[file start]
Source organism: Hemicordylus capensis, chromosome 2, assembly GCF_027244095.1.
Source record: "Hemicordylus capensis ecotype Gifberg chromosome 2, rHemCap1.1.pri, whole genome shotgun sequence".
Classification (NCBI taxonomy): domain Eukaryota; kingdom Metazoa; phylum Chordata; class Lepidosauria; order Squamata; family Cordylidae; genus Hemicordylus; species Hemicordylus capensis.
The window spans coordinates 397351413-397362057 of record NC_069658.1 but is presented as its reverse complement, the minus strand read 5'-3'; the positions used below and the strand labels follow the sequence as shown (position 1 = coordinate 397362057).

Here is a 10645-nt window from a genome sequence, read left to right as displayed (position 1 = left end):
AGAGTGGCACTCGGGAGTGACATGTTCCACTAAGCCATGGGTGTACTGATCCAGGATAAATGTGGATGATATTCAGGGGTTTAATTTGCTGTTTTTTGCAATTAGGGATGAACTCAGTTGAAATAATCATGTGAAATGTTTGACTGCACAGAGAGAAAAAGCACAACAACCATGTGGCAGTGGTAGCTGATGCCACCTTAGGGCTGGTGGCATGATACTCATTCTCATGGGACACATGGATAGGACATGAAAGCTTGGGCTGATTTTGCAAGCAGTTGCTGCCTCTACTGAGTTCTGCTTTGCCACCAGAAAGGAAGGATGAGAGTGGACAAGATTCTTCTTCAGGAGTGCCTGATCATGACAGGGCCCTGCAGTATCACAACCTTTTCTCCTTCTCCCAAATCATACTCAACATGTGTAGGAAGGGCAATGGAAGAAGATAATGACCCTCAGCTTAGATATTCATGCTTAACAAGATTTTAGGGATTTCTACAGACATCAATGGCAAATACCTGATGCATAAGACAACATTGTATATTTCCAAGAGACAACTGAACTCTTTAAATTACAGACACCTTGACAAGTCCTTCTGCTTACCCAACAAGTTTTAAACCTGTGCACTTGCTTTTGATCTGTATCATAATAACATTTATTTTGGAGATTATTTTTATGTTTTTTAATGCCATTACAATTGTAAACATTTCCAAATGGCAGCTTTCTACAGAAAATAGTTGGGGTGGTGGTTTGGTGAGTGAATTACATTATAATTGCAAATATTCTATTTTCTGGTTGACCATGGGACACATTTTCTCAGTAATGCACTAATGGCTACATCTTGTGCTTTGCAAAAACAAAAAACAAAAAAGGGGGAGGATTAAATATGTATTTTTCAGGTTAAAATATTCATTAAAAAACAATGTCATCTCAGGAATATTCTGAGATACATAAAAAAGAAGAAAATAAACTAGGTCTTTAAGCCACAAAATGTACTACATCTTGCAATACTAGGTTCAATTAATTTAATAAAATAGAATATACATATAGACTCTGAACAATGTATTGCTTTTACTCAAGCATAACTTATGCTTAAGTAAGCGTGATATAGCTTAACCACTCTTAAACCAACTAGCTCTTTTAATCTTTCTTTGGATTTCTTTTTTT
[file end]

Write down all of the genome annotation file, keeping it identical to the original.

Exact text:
Source organism: Hemicordylus capensis, chromosome 2, assembly GCF_027244095.1.
Source record: "Hemicordylus capensis ecotype Gifberg chromosome 2, rHemCap1.1.pri, whole genome shotgun sequence".
Classification (NCBI taxonomy): domain Eukaryota; kingdom Metazoa; phylum Chordata; class Lepidosauria; order Squamata; family Cordylidae; genus Hemicordylus; species Hemicordylus capensis.
The window spans coordinates 397351413-397362057 of record NC_069658.1 but is presented as its reverse complement, the minus strand read 5'-3'; the positions used below and the strand labels follow the sequence as shown (position 1 = coordinate 397362057).

Here is a 10645-nt window from a genome sequence, read left to right as displayed (position 1 = left end):
AGAGTGGCACTCGGGAGTGACATGTTCCACTAAGCCATGGGTGTACTGATCCAGGATAAATGTGGATGATATTCAGGGGTTTAATTTGCTGTTTTTTGCAATTAGGGATGAACTCAGTTGAAATAATCATGTGAAATGTTTGACTGCACAGAGAGAAAAAGCACAACAACCATGTGGCAGTGGTAGCTGATGCCACCTTAGGGCTGGTGGCATGATACTCATTCTCATGGGACACATGGATAGGACATGAAAGCTTGGGCTGATTTTGCAAGCAGTTGCTGCCTCTACTGAGTTCTGCTTTGCCACCAGAAAGGAAGGATGAGAGTGGACAAGATTCTTCTTCAGGAGTGCCTGATCATGACAGGGCCCTGCAGTATCACAACCTTTTCTCCTTCTCCCAAATCATACTCAACATGTGTAGGAAGGGCAATGGAAGAAGATAATGACCCTCAGCTTAGATATTCATGCTTAACAAGATTTTAGGGATTTCTACAGACATCAATGGCAAATACCTGATGCATAAGACAACATTGTATATTTCCAAGAGACAACTGAACTCTTTAAATTACAGACACCTTGACAAGTCCTTCTGCTTACCCAACAAGTTTTAAACCTGTGCACTTGCTTTTGATCTGTATCATAATAACATTTATTTTGGAGATTATTTTTATGTTTTTTAATGCCATTACAATTGTAAACATTTCCAAATGGCAGCTTTCTACAGAAAATAGTTGGGGTGGTGGTTTGGTGAGTGAATTACATTATAATTGCAAATATTCTATTTTCTGGTTGACCATGGGACACATTTTCTCAGTAATGCACTAATGGCTACATCTTGTGCTTTGCAAAAACAAAAAACAAAAAAGGGGGAGGATTAAATATGTATTTTTCAGGTTAAAATATTCATTAAAAAACAATGTCATCTCAGGAATATTCTGAGATACATAAAAAAGAAGAAAATAAACTAGGTCTTTAAGCCACAAAATGTACTACATCTTGCAATACTAGGTTCAATTAATTTAATAAAATAGAATATACATATAGACTCTGAACAATGTATTGCTTTTACTCAAGCATAACTTATGCTTAAGTAAGCGTGATATAGCTTAACCACTCTTAAACCAACTAGCTCTTTTAATCTTTCTTTGGATTTCTTTTTTT